"The Old Testament. Man's God delivers his people from bondage and establishes a lasting dynasty." Croix bisected the bench next to Blake, its two halves perfectly caving into each other, joined in a dans macabre.

"The New Testament. Man's redemption arrives, and the birth of the world's most powerful religion." He slashed a lamp post this time, its burning white flame exploding on the ground intosnowy tongues. Blake crawled back, feeling the cold heat on his chest.

"The Vedas, The Noble Path, King Arthur, the Norse Cycle, the Talmud, The Cantebury, the body of Shakespeare, the Tale of Genji, the Romance of the Three Kingdoms!" He cut through everything he could find, chairs, windows, doors, the expensive cups and plates of the coffee shop, mannequins of clothes stores, display books. Everything.

"Yet human beings never stopped creating stories, even when they had run their course. Even with the truth before them, they still clamored for more. And now," Croix said, holding the handle of his sword towards a prone Blake, "we have no grand narrative. No meaning."

"What?" Blake had heard Croix's crazy speeches about the moral decay of American society, and his lust for traditional values, but he usually clammed up after them and went back to being fun.

But, now...

"No narrative, no god, no guidelines, no meaning. Only infinite, empty stories and constant intercultural mingling, diluting the pot of humanity." Croix shook his head. "Every single Feedback isa byproduct of that, the feedback of lesser narratives taking up space in the collective human unconscious, chipping and tearing at our minds and made flesh."

"And...and you think that's okay?" Blake blinked, staring at the golden handle that Croix still held in front of Blake's face.

"Precisely. I hoped you'd understand what Mr. Steel and I have in mind." Croix smiled, full of righteousness.

"You can't be serious." Blake felt like depositing his stomach on the floor, onto Croix's radiant armor.

"This is the only way to restore meaning to the world. To bring back an age of miracles, of righteous men against foul demons." Croix pushed the handle closer to Blake, nearly clocking his nose. "Please, join me."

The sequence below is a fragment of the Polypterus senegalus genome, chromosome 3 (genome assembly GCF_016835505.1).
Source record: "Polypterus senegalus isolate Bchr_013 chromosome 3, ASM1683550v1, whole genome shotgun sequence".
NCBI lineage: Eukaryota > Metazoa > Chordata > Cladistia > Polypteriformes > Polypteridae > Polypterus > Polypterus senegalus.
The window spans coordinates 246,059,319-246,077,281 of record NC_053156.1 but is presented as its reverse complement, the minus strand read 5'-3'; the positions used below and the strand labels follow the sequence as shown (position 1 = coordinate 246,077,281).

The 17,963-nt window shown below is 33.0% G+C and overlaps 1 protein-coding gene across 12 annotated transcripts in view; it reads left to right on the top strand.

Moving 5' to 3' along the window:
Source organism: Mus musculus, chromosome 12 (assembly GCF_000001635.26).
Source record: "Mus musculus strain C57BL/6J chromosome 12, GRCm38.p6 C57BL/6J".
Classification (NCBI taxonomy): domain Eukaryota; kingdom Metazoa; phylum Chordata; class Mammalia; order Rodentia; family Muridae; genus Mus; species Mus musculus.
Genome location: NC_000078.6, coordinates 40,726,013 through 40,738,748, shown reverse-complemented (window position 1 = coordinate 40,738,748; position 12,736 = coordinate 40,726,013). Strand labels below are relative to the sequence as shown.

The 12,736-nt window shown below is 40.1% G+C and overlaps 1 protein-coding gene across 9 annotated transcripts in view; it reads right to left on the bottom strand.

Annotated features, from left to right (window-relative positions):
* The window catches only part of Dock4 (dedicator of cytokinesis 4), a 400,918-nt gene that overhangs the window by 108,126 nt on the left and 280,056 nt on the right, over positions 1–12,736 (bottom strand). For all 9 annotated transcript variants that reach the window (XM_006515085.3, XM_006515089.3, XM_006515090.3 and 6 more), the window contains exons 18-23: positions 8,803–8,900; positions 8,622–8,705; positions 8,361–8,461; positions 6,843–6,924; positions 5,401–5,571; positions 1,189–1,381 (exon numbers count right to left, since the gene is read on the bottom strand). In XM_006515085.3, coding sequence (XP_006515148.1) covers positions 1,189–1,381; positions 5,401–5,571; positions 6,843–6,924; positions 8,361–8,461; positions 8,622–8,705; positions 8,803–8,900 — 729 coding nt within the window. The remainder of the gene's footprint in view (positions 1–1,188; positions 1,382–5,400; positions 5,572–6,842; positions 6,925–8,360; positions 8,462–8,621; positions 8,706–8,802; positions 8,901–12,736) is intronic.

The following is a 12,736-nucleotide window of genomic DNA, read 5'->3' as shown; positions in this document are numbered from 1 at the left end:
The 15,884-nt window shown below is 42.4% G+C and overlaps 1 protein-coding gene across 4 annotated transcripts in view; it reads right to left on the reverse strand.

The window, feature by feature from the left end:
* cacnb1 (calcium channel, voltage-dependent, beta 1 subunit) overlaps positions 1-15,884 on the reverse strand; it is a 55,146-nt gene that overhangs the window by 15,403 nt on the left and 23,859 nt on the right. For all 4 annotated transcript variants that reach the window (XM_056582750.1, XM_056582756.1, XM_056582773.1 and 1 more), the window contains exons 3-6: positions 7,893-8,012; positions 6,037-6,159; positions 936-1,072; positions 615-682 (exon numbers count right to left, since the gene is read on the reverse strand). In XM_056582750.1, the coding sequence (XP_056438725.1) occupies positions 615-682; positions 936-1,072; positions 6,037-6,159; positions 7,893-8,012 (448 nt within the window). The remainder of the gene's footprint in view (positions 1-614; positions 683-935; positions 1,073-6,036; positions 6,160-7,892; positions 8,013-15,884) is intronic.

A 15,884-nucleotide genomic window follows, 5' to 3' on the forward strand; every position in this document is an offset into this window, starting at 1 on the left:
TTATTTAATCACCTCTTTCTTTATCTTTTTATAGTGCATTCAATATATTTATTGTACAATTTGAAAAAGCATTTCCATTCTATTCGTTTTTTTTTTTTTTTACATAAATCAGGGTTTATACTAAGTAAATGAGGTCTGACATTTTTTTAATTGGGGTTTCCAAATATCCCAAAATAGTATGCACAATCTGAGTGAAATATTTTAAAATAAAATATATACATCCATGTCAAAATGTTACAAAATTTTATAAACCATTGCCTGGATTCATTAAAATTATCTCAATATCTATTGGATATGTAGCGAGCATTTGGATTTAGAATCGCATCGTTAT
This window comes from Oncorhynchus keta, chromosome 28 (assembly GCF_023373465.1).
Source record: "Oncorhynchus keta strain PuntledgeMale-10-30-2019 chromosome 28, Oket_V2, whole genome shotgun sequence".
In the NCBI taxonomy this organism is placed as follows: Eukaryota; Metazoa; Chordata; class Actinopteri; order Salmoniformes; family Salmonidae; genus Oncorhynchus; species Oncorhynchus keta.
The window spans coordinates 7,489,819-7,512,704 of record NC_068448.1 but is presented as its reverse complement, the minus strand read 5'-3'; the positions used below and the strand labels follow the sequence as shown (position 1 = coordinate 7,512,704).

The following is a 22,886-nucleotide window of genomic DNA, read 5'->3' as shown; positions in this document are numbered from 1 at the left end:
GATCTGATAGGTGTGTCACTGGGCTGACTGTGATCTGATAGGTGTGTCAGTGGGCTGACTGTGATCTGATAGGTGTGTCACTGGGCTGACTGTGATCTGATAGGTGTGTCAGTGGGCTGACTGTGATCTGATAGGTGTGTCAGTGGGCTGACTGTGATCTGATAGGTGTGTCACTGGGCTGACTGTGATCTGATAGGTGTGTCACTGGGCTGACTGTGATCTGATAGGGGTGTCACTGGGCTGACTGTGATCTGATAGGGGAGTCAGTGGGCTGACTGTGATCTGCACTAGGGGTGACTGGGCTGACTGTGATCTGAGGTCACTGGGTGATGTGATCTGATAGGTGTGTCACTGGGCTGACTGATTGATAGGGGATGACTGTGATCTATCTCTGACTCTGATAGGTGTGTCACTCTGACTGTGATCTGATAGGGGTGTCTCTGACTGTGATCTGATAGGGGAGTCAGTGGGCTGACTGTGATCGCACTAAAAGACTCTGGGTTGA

One time, Croix needed help with his Eagle Scout project. It was kind of a hard project – he wanted to renovate a house for the homeless. An entire goddamn house. Now, after he renovated it, he'd send off its management to the local nonprofits, but he wanted to restore it with his own hands, to "sweat out some virtue," as he said. May was always busy, and it wasn't quite John's thing. None of Croix's other friends wanted to do it.

To be honest, Blake didn't really care that much about the homeless. Sure, he felt bad for them when he saw them, but - out of sight, out of mind, right? He'd much rather be fencing somewhere, or reading comics, or anything.

But Croix needed help, so they both restored that damn house. None of them really knew what they were doing. Sometimes, Blake's dad - he was a carpenter - would help them out. "You've got to keep this board level, then hammer it right here." "What the hell are you doing? You can't just half ass on the foundation, the whole thing'll fall down!"

It took them a long time. It was two straight months of sweaty Eagle project, but when they looked at that ugly, ugly, tiny house with big, dumb grins on their face. When Blake turned to ask Croix how he felt, though, he saw this look in his eyes. This look of pure satisfaction and confidence, the look made it clear that Croix would've done this no matter what, no matter who didn't help him and no matter who stood in his way.

Croix had that same look now.

Blake picked himself off the ground and dusted off his dirty jeans. He looked at that handle; he really looked at it. He was never the hero. He wanted to go dick around and read comic books instead of volunteering at soup kitchens or leading groups in Christian Youth. He never sprang to help people in need like Croix did, and when he ended up helping old ladies cross the street or helping clubs clean up the school, he'd complain a little.

"I won't." Blake could feel the tears.

Croix's face fell, like he'd been one off on a lottery ticket. He retracted his sword arm and held it in front of him, taking the ready stance. His eyes screamed confidence.

"If you are not with me, you are against me." Croix budged not an inch.

"Can't there be some middle ground, man? Isn't there some other way?" Blake shook his head, with no control over his body.

"Compromise breeds weakness. Compromise got us to where we are. When man stops desiring truth, he accepts anything." Croix's muscles tensed. "Do you really want that, Blake? That void?"

"Isn't it alright, though? I, I mean, that's how things are now, can't you just be happy with what you've got?" Blake began to stammer, his arms trembling.

"How selfish. It is the duty of every human being to restore truth to the world. Can't you feel it, Blake? The emptiness of daily life, of constant consumption, of our bumbling search to find some purpose?"

"I don't think that at all, man, come on - don't we have fun? When we fence, when we hang out with John and May, when we fight back the Feedback...?" Blake shook the tears off of his face. "Sunday Smoothies, movie night, boat trips, cooking in your kitchen...Isn't that enough?"

"It's not all about fun, Blake. I honestly thought you would understand." Croix's eyes darkened, and Blake could swear he saw a single tear in his friend's eye.

Blake knew Croix intended to kill him.